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One night in August, one of the most chaotic during Hong Kong"s six months of civil unrest, hundreds of radicals launched attacks on the Tsim Sha Tsui police station in West Kowloon. A gasoline bomb, one of dozens that protesters hurled, flew over the station wall, struck an officer and set him on fire.
Armed with fireproof riot gear, auxiliary police officer Wong did not hesitate to jump on the officer and put out the blaze with his body.
"I didn"t know what else to do. I just knew it was dangerous and I had to put the fire out," Wong told China Daily.
Wong saved his colleague, who suffered second-degree burns over 10 percent of his body. Wong also had bruises and burns on his calf and wrist.
Wong and more than 3,000 other auxiliary police officers have been assigned extra duties to cope with the severe strain on manpower amid escalating protest violence in the city. They stand guard and patrol as assemblies which often culminate in violence take place. They also help defend the police stations that radical protesters attack.
Wong said he was glad to serve more because he could not bear to stand by and watch the violence rock the city.
The experience brought him a stronger sense of mission to protect people and their property. Over the past 25 years as an auxiliary police officer, he mostly assisted the regular police in managing crowds during major events and holidays.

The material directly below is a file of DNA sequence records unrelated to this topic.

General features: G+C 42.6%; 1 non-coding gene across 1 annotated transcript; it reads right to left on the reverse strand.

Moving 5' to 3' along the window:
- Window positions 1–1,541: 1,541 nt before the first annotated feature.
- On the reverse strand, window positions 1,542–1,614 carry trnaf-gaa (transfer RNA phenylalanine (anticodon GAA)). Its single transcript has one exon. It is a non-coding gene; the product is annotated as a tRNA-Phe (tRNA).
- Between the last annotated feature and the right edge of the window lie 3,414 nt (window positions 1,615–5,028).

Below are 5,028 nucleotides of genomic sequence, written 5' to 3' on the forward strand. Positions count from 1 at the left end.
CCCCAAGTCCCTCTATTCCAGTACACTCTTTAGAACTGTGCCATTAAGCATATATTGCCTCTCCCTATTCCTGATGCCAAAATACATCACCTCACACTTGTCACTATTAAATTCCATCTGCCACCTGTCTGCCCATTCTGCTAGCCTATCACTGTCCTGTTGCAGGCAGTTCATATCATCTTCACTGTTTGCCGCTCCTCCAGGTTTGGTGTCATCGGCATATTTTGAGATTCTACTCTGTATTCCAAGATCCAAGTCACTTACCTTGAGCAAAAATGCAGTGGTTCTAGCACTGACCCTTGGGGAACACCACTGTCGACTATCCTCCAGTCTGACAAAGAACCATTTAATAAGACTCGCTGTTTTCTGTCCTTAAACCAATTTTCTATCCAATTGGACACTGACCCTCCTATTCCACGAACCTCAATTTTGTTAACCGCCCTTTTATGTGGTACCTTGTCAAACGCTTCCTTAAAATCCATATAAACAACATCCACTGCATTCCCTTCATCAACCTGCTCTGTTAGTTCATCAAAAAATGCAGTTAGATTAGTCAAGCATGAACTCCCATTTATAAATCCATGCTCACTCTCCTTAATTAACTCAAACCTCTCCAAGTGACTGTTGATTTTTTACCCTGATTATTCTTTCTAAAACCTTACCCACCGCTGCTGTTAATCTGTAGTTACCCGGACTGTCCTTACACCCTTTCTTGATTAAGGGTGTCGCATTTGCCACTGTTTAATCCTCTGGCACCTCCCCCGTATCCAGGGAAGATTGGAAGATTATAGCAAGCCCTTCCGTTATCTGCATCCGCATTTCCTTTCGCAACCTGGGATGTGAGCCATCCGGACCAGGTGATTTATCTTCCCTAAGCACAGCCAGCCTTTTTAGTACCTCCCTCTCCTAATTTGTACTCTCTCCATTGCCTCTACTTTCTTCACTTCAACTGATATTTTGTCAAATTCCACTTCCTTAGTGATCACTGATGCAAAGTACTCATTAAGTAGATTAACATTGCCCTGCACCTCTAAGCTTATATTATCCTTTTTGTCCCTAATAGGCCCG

Wong also works as a full-time security guard. He takes on his second job three to five times a week during off-hours or holidays.
After he was injured in August, his family suggested he reduce his part-time hours, but he insisted on sticking to it. "I could at least handle simple daily tasks, and that would help relieve pressure on my colleagues," he said. Front-line police have been working an average of 12 to 16 hours a day for the past six months.
The pressure has been unprecedented for Wong. He distinctly remembered that one day, his unit cordoned off a residential area responding to a fire alarm. Some residents, frustrated at not being able to go home, vented their pent-up anger stemming from the unrest at police.
"But we can"t give way. We know that compromise will put them at risk," Wong said.
Wong recalled that he decided to join the force as a young man because he thought the role "powerful". But what has kept him going is the satisfaction he receives every time he helps people.
However, that also means missing time with his family. Wong barely spends any of the Christmas and Lunar New Year holidays with his wife and children. He still has their support, as his job has made his family proud.custom wristbands australiaentry wristbands for eventsimages of rubber band braceletscoloured wristbandsinfant gold bracelet personalized